Incontinence associated dermatitis


Incontinence-associated dermatitis (IAD) is an inflammatory skin condition that occurs when the skin is exposed to urine or stool and leads to secondary infection, pain, or skin lesions. Incontinence-associated dermatitis (IAD) is physically painful and emotionally upsetting and often confused with pressure ulcers. Reported prevalence rates (i.e., the percentage of a population that has a condition; in IAD studies, the figure often is calculated from admission data) vary from 5.6% to 50%. Incidence rates (i.e., the number of new cases that develop during a specific time period, usually four weeks for IAD) vary from 3.4% to 25%. Incontinence usually has many causes, is not completely understood, and includes psychological and physiological factors. Recent evidence indicates that approximately 20% of acute care patients are incontinent and that 42.5% of incontinent patients have some type of skin injury.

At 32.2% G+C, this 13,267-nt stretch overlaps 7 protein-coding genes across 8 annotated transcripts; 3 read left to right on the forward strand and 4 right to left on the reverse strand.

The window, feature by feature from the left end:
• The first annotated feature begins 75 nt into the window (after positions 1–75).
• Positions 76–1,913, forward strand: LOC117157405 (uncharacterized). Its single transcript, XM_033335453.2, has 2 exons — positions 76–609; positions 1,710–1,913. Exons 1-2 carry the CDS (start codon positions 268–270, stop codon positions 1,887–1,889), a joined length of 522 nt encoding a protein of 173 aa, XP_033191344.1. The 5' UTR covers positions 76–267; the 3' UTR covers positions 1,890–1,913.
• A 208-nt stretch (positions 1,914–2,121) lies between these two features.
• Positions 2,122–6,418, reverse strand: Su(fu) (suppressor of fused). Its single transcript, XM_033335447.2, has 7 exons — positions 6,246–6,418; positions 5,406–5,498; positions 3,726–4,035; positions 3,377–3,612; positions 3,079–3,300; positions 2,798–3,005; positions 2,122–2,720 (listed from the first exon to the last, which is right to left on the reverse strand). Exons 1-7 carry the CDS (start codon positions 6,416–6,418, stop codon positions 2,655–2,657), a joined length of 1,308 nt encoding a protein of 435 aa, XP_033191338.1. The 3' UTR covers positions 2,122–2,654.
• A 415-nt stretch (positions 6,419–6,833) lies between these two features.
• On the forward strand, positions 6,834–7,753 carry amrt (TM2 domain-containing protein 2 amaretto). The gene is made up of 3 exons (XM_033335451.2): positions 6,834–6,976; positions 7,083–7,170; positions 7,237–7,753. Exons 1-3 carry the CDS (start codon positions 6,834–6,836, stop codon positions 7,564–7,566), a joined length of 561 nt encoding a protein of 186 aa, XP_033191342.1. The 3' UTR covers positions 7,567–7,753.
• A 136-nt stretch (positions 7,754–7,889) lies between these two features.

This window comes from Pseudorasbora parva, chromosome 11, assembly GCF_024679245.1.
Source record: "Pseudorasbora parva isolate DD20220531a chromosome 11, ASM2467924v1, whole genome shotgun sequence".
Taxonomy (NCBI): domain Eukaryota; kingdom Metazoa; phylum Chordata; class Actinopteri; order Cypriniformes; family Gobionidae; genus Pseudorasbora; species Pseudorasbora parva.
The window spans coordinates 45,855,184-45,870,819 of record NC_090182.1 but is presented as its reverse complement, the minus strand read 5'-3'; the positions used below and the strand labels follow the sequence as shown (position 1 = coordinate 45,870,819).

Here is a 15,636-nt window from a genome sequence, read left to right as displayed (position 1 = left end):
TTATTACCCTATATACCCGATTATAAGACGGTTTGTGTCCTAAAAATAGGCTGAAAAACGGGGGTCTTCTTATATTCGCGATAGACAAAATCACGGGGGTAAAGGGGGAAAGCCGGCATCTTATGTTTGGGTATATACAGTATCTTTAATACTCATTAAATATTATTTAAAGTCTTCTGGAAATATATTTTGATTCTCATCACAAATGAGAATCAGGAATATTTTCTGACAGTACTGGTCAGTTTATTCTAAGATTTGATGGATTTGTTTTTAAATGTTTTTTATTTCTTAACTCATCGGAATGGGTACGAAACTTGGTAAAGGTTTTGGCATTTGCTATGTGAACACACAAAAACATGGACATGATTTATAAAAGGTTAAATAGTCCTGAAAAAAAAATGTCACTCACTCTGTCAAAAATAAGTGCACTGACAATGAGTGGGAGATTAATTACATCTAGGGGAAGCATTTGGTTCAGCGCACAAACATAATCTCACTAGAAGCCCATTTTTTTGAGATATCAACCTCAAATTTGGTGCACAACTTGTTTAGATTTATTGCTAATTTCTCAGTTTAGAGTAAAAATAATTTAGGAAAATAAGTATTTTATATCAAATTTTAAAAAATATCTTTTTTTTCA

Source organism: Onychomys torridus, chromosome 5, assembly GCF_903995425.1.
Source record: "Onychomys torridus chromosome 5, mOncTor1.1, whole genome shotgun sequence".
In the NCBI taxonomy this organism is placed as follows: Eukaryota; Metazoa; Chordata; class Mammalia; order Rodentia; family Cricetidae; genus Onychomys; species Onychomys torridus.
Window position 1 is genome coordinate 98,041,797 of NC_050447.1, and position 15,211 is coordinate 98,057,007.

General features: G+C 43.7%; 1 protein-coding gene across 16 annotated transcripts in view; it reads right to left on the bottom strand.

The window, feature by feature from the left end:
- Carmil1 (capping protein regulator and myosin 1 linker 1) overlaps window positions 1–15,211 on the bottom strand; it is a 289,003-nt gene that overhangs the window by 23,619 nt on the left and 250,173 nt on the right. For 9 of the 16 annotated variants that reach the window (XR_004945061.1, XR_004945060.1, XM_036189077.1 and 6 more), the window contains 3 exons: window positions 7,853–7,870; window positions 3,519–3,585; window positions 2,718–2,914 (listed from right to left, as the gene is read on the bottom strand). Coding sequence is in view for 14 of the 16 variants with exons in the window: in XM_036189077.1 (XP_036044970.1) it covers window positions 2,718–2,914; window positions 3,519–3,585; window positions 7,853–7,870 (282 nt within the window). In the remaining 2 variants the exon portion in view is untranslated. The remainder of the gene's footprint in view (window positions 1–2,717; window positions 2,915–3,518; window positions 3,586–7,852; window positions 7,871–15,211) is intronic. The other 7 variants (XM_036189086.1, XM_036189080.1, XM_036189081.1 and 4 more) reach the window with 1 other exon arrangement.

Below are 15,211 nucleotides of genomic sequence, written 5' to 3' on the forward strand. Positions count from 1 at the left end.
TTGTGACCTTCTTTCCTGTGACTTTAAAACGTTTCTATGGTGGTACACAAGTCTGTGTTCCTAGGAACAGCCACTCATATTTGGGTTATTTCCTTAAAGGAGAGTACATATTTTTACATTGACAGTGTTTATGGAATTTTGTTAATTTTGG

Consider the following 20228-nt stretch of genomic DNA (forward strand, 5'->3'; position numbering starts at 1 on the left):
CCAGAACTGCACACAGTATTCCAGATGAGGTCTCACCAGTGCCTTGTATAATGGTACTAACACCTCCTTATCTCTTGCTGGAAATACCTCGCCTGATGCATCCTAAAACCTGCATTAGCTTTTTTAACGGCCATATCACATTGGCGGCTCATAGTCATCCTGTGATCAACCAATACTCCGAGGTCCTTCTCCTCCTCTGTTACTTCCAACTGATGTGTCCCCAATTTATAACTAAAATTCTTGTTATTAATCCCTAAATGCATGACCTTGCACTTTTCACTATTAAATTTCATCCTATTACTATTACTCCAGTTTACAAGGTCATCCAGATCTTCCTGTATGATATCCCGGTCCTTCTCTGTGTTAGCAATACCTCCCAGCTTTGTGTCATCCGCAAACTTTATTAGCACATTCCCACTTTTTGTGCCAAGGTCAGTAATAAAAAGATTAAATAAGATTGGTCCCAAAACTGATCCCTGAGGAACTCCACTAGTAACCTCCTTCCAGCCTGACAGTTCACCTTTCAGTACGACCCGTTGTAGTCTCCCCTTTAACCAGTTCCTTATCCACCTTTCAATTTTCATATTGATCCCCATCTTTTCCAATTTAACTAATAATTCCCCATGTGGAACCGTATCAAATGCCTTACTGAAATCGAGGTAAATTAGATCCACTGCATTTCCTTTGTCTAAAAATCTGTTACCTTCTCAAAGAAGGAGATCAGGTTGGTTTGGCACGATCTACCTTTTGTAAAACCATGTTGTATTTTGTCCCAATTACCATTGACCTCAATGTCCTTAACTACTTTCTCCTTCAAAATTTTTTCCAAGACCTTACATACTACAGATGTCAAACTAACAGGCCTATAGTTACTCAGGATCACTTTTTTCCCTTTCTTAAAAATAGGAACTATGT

Although the pathophysiology of IAD is not completely understood, disturbance of the skin’s acid mantle as a protective barrier is thought to play a key role. It is a daily challenge for health professionals in hospitals, nursing homes, and community care to maintain healthy skin in patients with incontinence. Strategies include prevention of incontinence, use of containment products, regular skin assessment, proper differential diagnosis, development of effective treatment protocols, and staff education.



Upon completion of this continuing education activity, the participant should be able to:

  1. Explain the causes of incontinence and the relationship to dermatitis.
  2. Review the risk factors and manifestations associated with incontinence associated dermatitis
  3. Describe nursing interventions for managing incontinence.
  4. Discuss treatment protocols related to cleansing, moisturizing, and moisture barrier products.


Intended audience

This continuing education activity is intended for nurses who work in clinical setting that are interested in learning about the care of patients who have incontinence-associated dermatitis.

Content shown provided by Pfiedler Enterprises. Full references are available within the CE program, accessible via the link above.